Do you want to know electronic health records the good the bad and the ugly? If your answer is yes then this blog provides you all information regarding this.
Electronic health records have been widely embraced throughout healthcare institutions large and small as part of the Patient Protection and Affordable Healthcare Act. While EHRs offer numerous advantages, such as improved access to patient data, increased charge capture, and improved preventative health, they also come with a number of drawbacks.
The processes that an EHR enables determine how effective it is. Hospitals may invest in difficult and expensive technologies if the technology is not supported by well-thought-out processes, which will add to the waste in an already inefficient system.
To ensure beneficial outcomes before making substantial investments in new technology, suppliers and healthcare providers must identify and eliminate waste in processes that include the use of EHRs from the early phases of EHR design. In healthcare, lean management is a useful tool for achieving this goal since it teaches hospital administrators, clinicians, and staff how to identify and reduce waste.
Unnecessary waste is frequently eliminated when an EHR is used. If the system is broken, however, introducing new technology might exacerbate the situation, with “poor” or “ugly” outcomes. Healthcare executives must be aware of the benefits and drawbacks of electronic health records (EHRs), as well as what can be done to avoid them.
Let’s start on a positive one by looking at what “excellent” EHRs may provide for practices and health systems. The six key advantages are mentioned below based on my personal experience.
The positive aspects
1. Data accessibility has been improved
Prior to EHRs, getting access to medical records necessitated a lot of physical effort. When a patient came to the office or hospital, for example, their file had to be physically removed from a storage location, transported, delivered (batch processing), stamped, and sorted all in one visit. Because of this back-and-forth, there was a higher risk of human mistakes, and charts might occasionally be missing information or be out of order chronologically. It was not uncommon for five out of fifteen charts for a clinic day to be unavailable at any given moment in my experience, resulting in lost time, space, motion, and frequent care errors.
2. Order entry by a doctor using a computer
CPOE allows physicians to electronically place lab and imaging orders, prescriptions, and other notices, decreasing the risk of human mistakes and allowing access to the order by the patient’s other physicians in the EHR network. If a patient’s cardiologist prescribes a medicine, the primary care physician will have access to the prescribing information if they are both on the same EHR. This not only saves time, but it also cuts down on mistakes like duplicate prescriptions and drug interactions, as well as potential patient harm.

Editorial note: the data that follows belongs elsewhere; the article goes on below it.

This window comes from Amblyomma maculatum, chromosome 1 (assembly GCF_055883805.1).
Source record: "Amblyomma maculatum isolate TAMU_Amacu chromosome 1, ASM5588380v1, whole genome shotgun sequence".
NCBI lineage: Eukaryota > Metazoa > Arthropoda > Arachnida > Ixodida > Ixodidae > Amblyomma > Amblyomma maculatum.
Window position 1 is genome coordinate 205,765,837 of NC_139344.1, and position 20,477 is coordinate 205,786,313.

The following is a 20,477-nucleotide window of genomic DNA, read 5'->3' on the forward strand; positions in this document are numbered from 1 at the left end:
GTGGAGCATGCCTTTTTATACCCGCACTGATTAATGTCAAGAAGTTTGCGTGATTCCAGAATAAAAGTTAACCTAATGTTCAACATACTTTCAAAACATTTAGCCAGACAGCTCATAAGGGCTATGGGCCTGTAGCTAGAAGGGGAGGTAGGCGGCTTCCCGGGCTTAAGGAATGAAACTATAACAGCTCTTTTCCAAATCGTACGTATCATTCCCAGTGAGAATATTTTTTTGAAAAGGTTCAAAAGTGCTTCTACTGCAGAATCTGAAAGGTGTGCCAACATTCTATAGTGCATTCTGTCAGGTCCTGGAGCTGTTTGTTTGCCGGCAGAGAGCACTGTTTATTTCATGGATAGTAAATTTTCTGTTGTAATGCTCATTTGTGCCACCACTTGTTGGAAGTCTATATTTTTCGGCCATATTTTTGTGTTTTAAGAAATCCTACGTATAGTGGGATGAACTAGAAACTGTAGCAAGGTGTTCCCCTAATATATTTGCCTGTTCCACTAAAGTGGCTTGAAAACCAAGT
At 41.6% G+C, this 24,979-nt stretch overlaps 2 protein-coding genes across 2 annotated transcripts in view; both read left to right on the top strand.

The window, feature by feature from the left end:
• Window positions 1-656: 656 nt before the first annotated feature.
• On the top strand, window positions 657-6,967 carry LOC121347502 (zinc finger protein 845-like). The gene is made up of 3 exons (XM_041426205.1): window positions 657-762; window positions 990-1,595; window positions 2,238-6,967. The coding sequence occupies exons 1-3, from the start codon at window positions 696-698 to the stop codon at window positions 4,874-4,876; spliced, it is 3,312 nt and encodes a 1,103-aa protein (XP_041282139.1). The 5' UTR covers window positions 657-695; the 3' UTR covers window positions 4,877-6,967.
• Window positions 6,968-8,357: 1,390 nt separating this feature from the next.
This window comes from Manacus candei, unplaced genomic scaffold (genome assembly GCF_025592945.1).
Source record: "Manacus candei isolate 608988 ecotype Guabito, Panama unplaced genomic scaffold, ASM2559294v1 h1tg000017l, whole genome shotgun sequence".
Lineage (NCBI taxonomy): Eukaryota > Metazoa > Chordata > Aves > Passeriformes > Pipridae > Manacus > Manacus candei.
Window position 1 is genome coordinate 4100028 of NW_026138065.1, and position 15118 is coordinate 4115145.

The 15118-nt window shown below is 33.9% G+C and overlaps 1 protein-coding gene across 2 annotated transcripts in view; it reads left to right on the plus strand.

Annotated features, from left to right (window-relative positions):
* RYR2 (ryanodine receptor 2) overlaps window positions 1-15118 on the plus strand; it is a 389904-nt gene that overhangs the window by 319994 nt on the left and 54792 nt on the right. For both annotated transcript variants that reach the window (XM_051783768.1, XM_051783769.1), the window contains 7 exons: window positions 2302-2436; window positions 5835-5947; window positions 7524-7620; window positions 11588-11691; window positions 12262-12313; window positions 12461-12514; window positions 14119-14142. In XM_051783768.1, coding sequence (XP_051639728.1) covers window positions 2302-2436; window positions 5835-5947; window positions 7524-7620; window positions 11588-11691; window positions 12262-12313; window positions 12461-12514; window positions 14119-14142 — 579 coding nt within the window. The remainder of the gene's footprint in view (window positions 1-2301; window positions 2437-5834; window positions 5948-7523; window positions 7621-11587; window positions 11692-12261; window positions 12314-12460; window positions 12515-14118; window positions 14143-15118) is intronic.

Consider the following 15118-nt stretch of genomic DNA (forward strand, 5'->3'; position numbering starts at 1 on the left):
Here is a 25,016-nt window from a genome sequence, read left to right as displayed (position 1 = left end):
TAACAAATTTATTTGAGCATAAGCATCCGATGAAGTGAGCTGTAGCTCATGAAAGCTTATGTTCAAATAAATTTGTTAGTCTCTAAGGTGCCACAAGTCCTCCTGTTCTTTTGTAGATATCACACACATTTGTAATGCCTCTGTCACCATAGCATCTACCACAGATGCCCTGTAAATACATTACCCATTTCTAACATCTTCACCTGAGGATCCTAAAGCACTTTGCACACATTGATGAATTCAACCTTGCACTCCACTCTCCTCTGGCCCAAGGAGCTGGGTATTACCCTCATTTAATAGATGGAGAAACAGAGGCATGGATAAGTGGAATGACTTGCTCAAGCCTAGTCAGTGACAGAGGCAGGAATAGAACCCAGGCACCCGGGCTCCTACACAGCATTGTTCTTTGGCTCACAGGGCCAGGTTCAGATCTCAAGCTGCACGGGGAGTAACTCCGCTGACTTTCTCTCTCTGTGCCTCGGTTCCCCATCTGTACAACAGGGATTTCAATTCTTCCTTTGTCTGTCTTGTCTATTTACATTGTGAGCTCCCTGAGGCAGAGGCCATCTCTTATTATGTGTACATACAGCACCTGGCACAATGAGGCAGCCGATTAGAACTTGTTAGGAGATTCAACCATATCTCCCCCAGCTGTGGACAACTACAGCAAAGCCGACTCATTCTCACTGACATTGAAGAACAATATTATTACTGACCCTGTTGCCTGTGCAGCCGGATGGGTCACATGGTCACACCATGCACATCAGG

The capture of the Charge
Healthcare organizations keep track of a patient’s use of hospital resources such as equipment, medical supplies, diagnostic testing, medication, and hospital staff (“capture”). Patients and third-party payers are billed for these charges. It is common to overlook the use of a resource. Because the process of “charge capture” might be complicated, it’s critical to have a system in place that captures charges entirely and correctly, maximizing revenue reimbursement.
4. Health Promotion
Preventative health checks can be prompted using EHRs. The physician gets access to preventive health records in one place for a normal doctor or urgent care visits. If a cancer screening (such as a mammogram or colonoscopy) or blood pressure testing is due, the doctor can easily look it up in the EHR system and make an appointment for the patient.
Furthermore, EHRs enable data analysts to search the entire system for, for example, all diabetic patients who haven’t had their hemoglobin A1C and cholesterol checked in the previous year. The analysts can then send a list to the physician, allowing practice management to contact the patients and schedule these preventative health appointments. Paper records cannot be used for this form of data mining.
PAs and NPs should be able to sign off with ease.
Physician assistants and nurse practitioners are normally obliged to have their notes approved and signed off on by their supervising physician, though state laws vary. Instead of physically moving and signing paper, EHRs allow note modification and cosigning to take place electronically.
6. Provider-to-provider e-messaging
Telephone tag between providers, as any physician can attest, is a common occurrence that wastes a lot of time. Physicians can send e-mails to one another using EHR software. Referrals are one circumstance where e-mail comes in handy. Instead of calling to book an appointment, the physician sends an electronic message.
1. An absence of compatibility between information technologies and electronic health records (EHRs).